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The Inside Story on Calf Care Alternatives


The decisions you make regarding calf housing and feeding methods can have an enormous impact on their health growth and behavior and, as a result, will also affect your dairy farm profit.

Housing, Feeding and Management on the Inside

Research and breeder experience have determined that the benchmark housing choice for disease control in nursing calves is still an individual outdoor hutch. However, careful management and proper barn design can help make nursery barns for either individually or group-housed calves successful. Deciding which one to choose for your farm will require careful consideration of the pros and cons of both types of indoor management systems.

Better Housing by Design

When considering healthy indoor calf housing, the following housing principles are crucial to efficient design:

  1. The layout of the barn must provide a minimum of approximately 15 square feet of bedded area per calf in group pens.
  2. The design of the barn must offer a minimum of approximately 30 square feet in individual pens.
  3. Indoor housing has no physical barrier to prevent the spread of disease so plentiful space must be available.
  4. Indoor housing and feeding usually means the calves consume larger volumes of liquid. As a result, more space is needed per calf because bedding is soiled more quickly.
  5. It is important to remove moisture from the calf’s environment. Sloped concrete and floors with gravel draining base improve the removal of moisture and improve the insulating lifetime of the bedding while decreasing humidity for improved air hygiene in the calf barn.

Advantages for Dairy Calves Raised Indoors

There is a definite advantage for group housed nursing calves when they are given more space. Reports indicate drier beds, healthier calves, and better growth rates, with more space, calves can socialize and play freely in a more natural group setting. The open housing also allows calves to suckle the nozzle between feedings – also a natural behavior. With all the advantages, calf managers must still be as vigilant in monitoring calf health visually. Even with computerized monitoring of behavior changes managers must remember that not all calves change their feeding behavior when they are sick. So, despite the data collection advantages, managers must still be as vigilant in monitoring calf health visually as they are with individual housing.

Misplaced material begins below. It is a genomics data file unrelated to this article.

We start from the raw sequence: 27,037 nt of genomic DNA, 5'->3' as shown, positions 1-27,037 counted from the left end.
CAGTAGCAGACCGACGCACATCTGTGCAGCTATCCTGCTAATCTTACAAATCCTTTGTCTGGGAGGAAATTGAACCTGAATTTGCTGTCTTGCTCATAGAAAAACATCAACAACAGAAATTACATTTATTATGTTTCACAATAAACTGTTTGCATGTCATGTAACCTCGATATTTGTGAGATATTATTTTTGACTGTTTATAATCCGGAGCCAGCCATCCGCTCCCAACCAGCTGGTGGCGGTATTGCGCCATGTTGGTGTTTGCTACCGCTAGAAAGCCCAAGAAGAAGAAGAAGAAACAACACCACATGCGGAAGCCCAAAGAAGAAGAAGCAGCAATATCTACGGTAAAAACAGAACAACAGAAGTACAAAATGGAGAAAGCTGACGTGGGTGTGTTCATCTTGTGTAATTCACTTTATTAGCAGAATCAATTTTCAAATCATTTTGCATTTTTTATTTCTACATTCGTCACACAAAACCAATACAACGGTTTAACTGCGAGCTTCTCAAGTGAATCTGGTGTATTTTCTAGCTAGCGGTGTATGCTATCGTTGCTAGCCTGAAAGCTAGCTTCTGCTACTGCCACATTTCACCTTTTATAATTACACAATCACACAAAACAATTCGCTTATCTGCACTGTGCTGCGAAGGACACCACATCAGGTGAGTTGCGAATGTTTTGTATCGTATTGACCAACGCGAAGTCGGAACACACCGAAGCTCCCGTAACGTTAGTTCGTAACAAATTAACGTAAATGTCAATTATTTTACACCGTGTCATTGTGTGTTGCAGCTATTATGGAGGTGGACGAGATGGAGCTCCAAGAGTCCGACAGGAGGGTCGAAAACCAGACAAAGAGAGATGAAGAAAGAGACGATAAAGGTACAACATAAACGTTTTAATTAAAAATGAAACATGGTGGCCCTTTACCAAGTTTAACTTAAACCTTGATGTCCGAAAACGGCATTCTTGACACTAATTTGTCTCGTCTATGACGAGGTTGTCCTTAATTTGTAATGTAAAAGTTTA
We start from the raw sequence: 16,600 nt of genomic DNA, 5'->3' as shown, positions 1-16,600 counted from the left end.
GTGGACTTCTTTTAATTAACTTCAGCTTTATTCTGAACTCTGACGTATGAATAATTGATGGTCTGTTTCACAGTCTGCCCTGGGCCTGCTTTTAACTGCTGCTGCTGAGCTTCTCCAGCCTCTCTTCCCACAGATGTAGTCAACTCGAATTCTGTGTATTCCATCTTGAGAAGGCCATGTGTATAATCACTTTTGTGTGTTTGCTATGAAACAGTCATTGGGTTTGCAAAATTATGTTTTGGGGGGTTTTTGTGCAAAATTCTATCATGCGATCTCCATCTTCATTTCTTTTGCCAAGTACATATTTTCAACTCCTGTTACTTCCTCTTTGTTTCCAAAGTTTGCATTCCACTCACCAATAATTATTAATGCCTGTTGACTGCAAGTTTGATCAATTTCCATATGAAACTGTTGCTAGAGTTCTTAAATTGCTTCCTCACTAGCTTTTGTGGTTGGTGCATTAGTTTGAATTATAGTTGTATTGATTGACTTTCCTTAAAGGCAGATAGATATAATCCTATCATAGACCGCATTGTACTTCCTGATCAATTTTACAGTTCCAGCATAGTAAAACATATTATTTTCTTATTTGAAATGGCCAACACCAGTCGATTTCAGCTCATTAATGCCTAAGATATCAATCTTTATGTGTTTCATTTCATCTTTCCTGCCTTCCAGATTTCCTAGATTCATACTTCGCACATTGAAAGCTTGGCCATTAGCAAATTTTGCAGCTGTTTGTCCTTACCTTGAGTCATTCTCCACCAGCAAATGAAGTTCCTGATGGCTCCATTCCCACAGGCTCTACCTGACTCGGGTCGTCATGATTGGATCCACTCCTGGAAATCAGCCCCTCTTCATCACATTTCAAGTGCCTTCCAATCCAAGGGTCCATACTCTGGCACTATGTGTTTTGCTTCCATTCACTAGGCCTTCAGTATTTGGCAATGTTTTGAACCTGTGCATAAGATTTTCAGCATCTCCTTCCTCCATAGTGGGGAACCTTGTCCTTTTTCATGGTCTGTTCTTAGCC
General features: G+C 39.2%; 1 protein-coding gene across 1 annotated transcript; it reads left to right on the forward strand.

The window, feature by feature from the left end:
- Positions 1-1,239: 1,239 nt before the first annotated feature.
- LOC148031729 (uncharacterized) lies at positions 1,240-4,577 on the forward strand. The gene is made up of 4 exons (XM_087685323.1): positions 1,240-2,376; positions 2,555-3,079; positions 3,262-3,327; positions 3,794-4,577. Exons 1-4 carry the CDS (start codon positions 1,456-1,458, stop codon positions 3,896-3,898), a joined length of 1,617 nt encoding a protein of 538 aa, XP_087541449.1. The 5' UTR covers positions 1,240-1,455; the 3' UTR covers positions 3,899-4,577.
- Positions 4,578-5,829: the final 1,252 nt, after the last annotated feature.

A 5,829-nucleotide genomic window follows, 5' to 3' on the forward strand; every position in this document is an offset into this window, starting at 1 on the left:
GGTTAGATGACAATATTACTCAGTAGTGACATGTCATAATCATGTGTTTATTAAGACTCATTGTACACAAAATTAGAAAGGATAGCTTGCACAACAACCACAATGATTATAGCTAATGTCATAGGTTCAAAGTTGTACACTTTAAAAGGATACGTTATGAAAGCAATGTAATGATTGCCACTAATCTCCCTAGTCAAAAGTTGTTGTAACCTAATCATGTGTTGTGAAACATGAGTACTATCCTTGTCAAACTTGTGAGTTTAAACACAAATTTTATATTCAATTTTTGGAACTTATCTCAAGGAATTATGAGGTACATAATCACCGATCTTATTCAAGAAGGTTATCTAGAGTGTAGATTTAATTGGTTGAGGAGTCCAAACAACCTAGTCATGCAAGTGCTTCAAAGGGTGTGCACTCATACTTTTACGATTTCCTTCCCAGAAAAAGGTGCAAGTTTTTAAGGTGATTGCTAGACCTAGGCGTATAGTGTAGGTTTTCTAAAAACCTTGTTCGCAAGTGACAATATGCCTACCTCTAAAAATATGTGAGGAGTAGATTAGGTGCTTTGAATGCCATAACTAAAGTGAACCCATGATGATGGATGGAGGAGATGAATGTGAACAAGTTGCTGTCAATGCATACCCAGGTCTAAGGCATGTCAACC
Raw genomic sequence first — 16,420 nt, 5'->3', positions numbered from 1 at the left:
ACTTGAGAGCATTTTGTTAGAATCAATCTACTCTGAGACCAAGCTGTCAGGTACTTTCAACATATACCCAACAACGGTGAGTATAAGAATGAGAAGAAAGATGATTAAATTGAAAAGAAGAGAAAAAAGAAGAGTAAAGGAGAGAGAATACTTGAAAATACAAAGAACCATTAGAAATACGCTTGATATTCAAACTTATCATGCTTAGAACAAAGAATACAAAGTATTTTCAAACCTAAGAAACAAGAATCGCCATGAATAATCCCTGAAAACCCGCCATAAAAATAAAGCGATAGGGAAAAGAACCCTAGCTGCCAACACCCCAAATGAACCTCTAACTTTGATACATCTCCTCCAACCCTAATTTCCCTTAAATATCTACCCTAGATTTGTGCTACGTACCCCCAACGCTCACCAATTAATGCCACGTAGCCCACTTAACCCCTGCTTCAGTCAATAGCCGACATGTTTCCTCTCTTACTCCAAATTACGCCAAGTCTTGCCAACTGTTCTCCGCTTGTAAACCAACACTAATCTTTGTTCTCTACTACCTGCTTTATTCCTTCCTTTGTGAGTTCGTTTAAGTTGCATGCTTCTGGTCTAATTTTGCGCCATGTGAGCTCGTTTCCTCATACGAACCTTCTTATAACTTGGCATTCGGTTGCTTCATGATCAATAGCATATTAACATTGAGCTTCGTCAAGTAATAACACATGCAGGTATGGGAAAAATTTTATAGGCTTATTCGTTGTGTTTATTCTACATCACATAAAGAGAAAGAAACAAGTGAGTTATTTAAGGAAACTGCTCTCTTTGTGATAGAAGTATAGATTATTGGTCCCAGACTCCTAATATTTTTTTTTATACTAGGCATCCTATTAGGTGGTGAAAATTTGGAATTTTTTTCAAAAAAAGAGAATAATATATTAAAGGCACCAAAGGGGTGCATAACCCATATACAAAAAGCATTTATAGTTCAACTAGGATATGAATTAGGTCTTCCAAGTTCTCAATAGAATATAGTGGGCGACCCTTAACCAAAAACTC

Benefits for Dairy Producers

Every dairy operation will have its own opportunities and challenges with implementation of group feeding and indoor housing. Labor management differs between automatic group feeders and individual pens.  Total time spent is about the same for both systems, although the focus is different. Five areas that are gaining producer support are the positive results in the areas of calf well-being, dairy profitability, labor savings, caregiver comfort and protection of milk’s good image.

To prevent respiratory disease you must ensure good air hygiene through proper ventilation that is draft-free, preferably achieved through natural ventilation with supplemental positive-pressure tubes.

Inside Pen Management Pointers

  1. All-in/all-out management of group and individual pen calf barns can help break disease cycles by separating older calves from young ones in both time and space and thus reducing the risk of young calves picking up pathogens from contact with older animals.
  2. Clean, deep, dry bedding allows calves to “nest” and, as a result, trap a layer of warm air around themselves to reduce heat loss as well as lowering airborne bacterial counts.
  3. Air exchange is an important consideration and must be managed
  4. If the system is not computerized, it is still important to keep accurate records.

Choosing Between Individual or Group Housing